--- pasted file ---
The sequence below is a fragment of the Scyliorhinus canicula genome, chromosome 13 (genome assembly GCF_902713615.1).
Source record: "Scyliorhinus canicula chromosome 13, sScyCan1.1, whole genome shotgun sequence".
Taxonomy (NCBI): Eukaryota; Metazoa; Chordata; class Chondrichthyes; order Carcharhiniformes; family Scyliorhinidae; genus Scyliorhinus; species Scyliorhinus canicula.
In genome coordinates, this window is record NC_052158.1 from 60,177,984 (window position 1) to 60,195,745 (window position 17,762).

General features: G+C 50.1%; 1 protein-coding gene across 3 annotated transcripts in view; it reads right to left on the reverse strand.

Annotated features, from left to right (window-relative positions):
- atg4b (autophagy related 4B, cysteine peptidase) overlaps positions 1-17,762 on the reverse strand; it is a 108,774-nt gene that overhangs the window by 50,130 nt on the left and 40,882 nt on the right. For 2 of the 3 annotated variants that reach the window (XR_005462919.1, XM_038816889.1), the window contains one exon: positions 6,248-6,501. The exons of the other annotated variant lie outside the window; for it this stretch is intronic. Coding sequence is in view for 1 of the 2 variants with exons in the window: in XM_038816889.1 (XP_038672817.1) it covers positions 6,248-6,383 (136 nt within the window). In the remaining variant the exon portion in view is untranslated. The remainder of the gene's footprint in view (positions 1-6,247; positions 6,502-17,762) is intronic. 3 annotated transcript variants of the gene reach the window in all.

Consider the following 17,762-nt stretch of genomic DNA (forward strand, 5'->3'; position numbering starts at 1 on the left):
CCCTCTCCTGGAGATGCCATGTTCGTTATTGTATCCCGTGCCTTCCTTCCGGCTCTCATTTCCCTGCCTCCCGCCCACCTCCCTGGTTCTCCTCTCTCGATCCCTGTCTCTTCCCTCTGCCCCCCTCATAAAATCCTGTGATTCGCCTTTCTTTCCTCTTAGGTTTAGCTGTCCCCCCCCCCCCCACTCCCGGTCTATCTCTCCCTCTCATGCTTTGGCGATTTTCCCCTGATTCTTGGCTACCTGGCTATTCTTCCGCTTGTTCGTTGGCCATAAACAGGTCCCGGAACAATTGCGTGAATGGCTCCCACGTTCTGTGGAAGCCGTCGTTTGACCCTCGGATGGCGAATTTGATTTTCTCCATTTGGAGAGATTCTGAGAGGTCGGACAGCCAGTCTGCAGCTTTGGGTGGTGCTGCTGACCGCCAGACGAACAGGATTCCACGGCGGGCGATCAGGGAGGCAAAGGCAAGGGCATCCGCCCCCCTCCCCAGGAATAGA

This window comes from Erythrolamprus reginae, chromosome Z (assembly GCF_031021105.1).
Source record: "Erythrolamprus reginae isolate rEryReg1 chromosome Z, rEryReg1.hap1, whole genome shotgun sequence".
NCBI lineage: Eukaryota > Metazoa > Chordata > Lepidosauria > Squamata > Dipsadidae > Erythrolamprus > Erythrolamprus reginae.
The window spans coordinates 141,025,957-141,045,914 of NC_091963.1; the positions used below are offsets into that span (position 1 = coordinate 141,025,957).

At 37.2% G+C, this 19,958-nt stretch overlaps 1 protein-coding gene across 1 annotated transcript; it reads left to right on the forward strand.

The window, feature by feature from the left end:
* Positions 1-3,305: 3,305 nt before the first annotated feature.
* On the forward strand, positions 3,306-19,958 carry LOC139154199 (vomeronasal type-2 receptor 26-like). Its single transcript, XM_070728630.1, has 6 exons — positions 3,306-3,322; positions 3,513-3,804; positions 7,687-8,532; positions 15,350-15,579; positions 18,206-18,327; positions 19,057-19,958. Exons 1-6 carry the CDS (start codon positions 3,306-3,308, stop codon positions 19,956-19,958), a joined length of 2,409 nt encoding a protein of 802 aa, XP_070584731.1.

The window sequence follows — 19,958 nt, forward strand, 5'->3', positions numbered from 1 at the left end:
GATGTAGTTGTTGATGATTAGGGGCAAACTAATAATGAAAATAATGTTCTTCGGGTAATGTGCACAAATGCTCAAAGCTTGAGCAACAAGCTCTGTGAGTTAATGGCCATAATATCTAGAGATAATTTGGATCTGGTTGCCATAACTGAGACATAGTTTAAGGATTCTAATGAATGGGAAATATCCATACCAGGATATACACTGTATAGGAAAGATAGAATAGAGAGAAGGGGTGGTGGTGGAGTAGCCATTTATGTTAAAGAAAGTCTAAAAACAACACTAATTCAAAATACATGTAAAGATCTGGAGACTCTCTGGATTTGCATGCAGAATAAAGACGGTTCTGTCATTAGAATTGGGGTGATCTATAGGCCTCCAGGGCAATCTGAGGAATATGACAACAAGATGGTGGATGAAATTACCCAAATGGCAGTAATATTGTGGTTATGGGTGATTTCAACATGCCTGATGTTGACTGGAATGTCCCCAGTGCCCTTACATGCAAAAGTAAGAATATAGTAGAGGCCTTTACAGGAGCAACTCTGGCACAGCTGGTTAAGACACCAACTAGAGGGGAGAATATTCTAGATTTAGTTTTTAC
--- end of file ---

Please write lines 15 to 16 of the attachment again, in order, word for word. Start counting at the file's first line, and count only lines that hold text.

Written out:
The window, feature by feature from the left end:
* Positions 1-3,305: 3,305 nt before the first annotated feature.